Are probiotics ready for practice? That is the question many scientists are asking in the search for treatments for depression. Adequately alleviating symptoms of depression or anxiety is not always as simple as taking a pill and talking to a therapist. Many people aren’t receptive to medication, and so turn to alternative forms of treatment. Depression is largely caused by chemical imbalances in your body, and researchers have recently discovered that bacteria in the body may be to blame for some of these imbalances. Many doctors are conducting experiments of microbe-based treatments, or “psychobiotics”. Because probiotics are already beneficial to digestive health, new research suggests they might help mental health as well.
What Are Probiotics?
Probiotics are living bacteria and yeasts that occur naturally in the body. Just as bad bacteria can make you sick, there is good bacteria that helps the body function properly. If you were ever prescribed antibiotics as a child, good bacteria was killed along with the bad. Because of this your parents may have given you yogurt, as it’s another source of healthy gut bacteria, and consuming it would help the body replenish good bacteria and heal. For many with digestive problems, increased probiotic intake can help regulate intestinal function and, possibly, brain function.
Probiotics and Mental Health
Over the past few decades, many researchers have posed theories surrounding the Mind-Gut connection, and many believe the bacteria in your gut can affect mental health. Research conducted by scientists worldwide has discovered evidence to suggest feelings of stress, anxiety, and depression are affected by the microbiome in your gut.
Microbiome is the collective name of the bacteria, viruses, and other microscopic organisms that live within the body. It is estimated the average human body contains around 100 trillion microorganisms, which collectively take up 1 kilogram of weight in the gut. 1 Kilogram is around the weight of the human brain.
In a healthy person, these microbes absorb energy from food, ensure disease immunity, and, many believe, help regulate brain function. Bacteria in the body are known to produce the same chemicals that doctors use to treat depression, and so they may play a role in maintaining this emotional balance.
In people with major depressive illnesses, doctors have recorded decreases in microbe diversity within the microbiome. Alterations in the intestinal microbiota negatively impact the intestinal-brain axis at several levels, including hyperactivation of the HPA axis, disruptions in neural networks and neurotransmitter levels, and excessive production of proinflammatory cytokines by the immune system.
Tests and Theories
Scientists further observed this phenomenon with experimentation. Since researchers are able to simulate human anxiety and depression symptoms in rats, they measured the chemical stress responses in depressed rats versus a control group. They found that depressed rats introduced to probiotics saw a decrease in stress hormone levels.
The field of psychobiotics is still new, and there is not yet a universal explanation of this phenomenon in humans. Some believe the vagus nerve, which runs complex connections from the brain to the neck, chest, and abdomen, is a pathway for microbes to transfer chemical imbalances to the brain. Another theory is that microbes produce fatty acids which, in turn, travel through the blood or vagus nerve to the brain. Still, others believe tryptophan, the main component of serotonin formed in the gut, is a key regulator in the process. While there are a few universally acknowledged truths about gut health, most doctors agree that a person’s age, diet, and amount of exercise can all have an effect on gut health.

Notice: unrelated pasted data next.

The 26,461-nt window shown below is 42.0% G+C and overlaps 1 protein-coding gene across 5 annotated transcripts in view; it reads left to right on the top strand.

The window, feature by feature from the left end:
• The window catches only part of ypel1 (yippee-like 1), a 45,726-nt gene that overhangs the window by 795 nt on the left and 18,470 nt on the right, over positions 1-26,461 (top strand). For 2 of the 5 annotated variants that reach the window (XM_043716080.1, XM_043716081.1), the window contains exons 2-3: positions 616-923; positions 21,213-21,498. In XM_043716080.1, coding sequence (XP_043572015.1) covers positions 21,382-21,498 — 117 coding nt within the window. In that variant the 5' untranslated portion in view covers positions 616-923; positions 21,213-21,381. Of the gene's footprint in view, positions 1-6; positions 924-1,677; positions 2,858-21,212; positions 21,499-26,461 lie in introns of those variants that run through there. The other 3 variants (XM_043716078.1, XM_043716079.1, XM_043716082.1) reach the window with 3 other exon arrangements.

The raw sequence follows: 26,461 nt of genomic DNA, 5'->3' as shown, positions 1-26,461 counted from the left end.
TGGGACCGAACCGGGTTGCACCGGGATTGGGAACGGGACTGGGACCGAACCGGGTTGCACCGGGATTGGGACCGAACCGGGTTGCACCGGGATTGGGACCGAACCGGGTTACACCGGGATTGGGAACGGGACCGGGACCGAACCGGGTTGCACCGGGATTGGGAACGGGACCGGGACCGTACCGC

Scientists are still searching for a consistent link of casualty between the digestive system’s effect on the brain. However, there is no denying that the food we eat has an effect on all parts of the body. Poor diet has already been linked to depression, and through proper nutrition and probiotics, there is a good chance to decrease the strain of anxiety and depression on the body.
Foods with Probiotics
Including more high probiotic foods in your diet is a great way to take control of your health overall. The good news is you don’t need to only rely upon a yogurt-based diet to increase your probiotic levels. While supplements are a great option, many everyday foods contain healthy bacteria. This list includes:
- Soft cheeses
- Sourdough Bread
Many of these ingredients are either longtime food staples or have been brought into the popular consciousness over the last few years.
There are also plenty of foods containing prebiotics, which feed the existing good bacteria in your system and make them stronger. Asparagus, Banana, oatmeal, honey, red wine, and legumes can all fuel the bacteria already in your system.
Increased consumption of probiotics can be a fun way to refine your palate while also improving gut and, potentially, mental health.
MidCity TMS for Depression Relief
Are probiotics ready for practice? Not quite yet. While there are many scientists working to prove the link between gut health and depression, it is not guaranteed. Looking toward the future, the microbiome might be a place to probe when developing new treatments for depression. While the science is working itself out, many will need more proven treatment options to alleviate depression. Transcranial magnetic stimulation (TMS) is a tested and proven method to treat depression symptoms in adults. We at Mid-City TMS are excited to see the proactive approach so many take with their mental health. Our clients experience relief from depression symptoms; call us today for a consultation.